It’s been a month since the last Bay Area film festival. But that changes this coming Friday. Here are two film festivals starting in January.
Rafael, January 5 – 11
Not just any subtitled movie can qualify to be nominated for the Foreign Language Film Oscar. Each country can put forth one film to be considered. Out of these, a special board picks five nominees, from whom the entire Academy picks a winner.
In the week starting Friday, January 5, the Rafael will screen 15 of the 92 films submitted. You probably can’t vote in the Academy, but you can see these films and make up your own mind.
I haven’t seen any of these films, so I have no opinion or recommendation. There is one I’ve heard of, A Fantastic Woman. It played at the Mill Valley Film Festival last year, but I wasn’t able to see it.
A Fantastic Woman
I was surprised to discover that one film, Song of Granite, comes from Ireland – a predominately English-speaking country. The festival website tells us that the film is “In English and in Gaelic with English subtitles.” In the past, the Academy has disqualified films for too much English.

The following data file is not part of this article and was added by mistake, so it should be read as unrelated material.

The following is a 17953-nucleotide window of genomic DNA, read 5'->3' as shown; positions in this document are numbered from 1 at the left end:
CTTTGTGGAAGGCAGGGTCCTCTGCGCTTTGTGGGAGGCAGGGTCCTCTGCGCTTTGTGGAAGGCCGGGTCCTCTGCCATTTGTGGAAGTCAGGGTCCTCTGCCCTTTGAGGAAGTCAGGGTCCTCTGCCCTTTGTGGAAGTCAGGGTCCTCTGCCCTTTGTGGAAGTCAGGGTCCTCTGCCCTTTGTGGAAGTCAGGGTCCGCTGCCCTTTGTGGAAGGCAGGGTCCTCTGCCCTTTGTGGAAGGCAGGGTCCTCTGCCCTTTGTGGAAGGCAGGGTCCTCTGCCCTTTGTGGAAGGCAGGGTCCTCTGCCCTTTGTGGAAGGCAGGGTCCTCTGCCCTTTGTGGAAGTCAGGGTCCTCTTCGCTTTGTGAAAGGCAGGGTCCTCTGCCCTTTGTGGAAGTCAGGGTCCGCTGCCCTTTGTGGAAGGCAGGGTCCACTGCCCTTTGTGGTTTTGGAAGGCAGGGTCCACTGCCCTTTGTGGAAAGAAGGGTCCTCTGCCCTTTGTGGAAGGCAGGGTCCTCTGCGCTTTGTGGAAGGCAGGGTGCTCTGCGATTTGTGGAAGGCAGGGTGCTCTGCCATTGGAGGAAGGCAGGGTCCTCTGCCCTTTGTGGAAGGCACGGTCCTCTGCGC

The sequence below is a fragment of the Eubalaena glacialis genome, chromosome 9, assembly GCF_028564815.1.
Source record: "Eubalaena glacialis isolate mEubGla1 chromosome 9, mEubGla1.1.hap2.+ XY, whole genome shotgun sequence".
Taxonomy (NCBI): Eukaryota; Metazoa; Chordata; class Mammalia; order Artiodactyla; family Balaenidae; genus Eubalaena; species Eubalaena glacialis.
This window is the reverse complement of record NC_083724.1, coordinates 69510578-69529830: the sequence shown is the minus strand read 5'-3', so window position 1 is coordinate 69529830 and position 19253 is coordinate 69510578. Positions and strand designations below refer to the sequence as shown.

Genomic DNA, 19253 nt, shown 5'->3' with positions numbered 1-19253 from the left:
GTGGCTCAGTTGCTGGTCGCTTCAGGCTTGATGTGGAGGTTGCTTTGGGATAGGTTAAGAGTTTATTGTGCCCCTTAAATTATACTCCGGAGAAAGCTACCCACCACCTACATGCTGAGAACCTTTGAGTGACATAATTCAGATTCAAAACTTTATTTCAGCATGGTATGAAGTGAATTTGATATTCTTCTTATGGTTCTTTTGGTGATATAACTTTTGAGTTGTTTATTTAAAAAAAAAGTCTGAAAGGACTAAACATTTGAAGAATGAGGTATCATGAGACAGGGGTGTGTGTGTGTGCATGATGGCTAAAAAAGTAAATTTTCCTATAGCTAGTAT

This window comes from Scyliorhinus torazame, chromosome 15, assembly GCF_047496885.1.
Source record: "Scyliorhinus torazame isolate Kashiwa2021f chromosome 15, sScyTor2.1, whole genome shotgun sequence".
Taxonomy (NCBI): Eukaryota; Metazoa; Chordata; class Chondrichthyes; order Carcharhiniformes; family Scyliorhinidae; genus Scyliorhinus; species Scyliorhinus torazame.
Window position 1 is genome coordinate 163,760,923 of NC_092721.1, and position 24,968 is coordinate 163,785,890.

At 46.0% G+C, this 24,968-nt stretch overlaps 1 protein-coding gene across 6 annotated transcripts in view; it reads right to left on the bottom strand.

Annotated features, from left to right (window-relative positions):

Castro, January 26 – February 4
The biggest Noir festival in the Bay Area will take over The City’s biggest movie palace for ten days. Last year, Noir City head Eddie Muller moved far out of the classical noir period, to the point of showing digitally-shot movies made the 21st century. This year, he’s going back to the genre’s roots. All of this year’s films fit into the classic noir era, which Muller defines as 1941-1953.
Noir City is one of the few film festivals that screens double bills. This year, each double bill with match a big-budget A picture (or at least as big budget as noir ever got) with a complimentary low-budget B picture. (You can easily tell the difference by the films’ lengths; the A pictures run longer.)
A big part of the fun of Noir City is discovering movies you haven’t yet seen. So I’m delighted to discover that I’ve only seen two of the films on the schedule: Alfred Hitchcock’s great Shadow of a Doubt, and the very good, seminal noir This Gun for Hire.
Shadow of a Doubt
If you’re not familiar with Shadow of a Doubt, it’s about a small-town teenage girl (Teresa Wright) who begins to suspect that her beloved uncle is a serial killer. And worse, he begins to suspect that she suspects. This is Hitchcock’s sixth American film and first American masterpiece. It’s double-billed with Address Unknown, a 1944 war thriller directed by William Cameron Menzies, a brilliant art director but a far-from-brilliant director.
There are other January and February festivals coming up, but they haven’t announced their schedules yet. I’ll write about them when I can.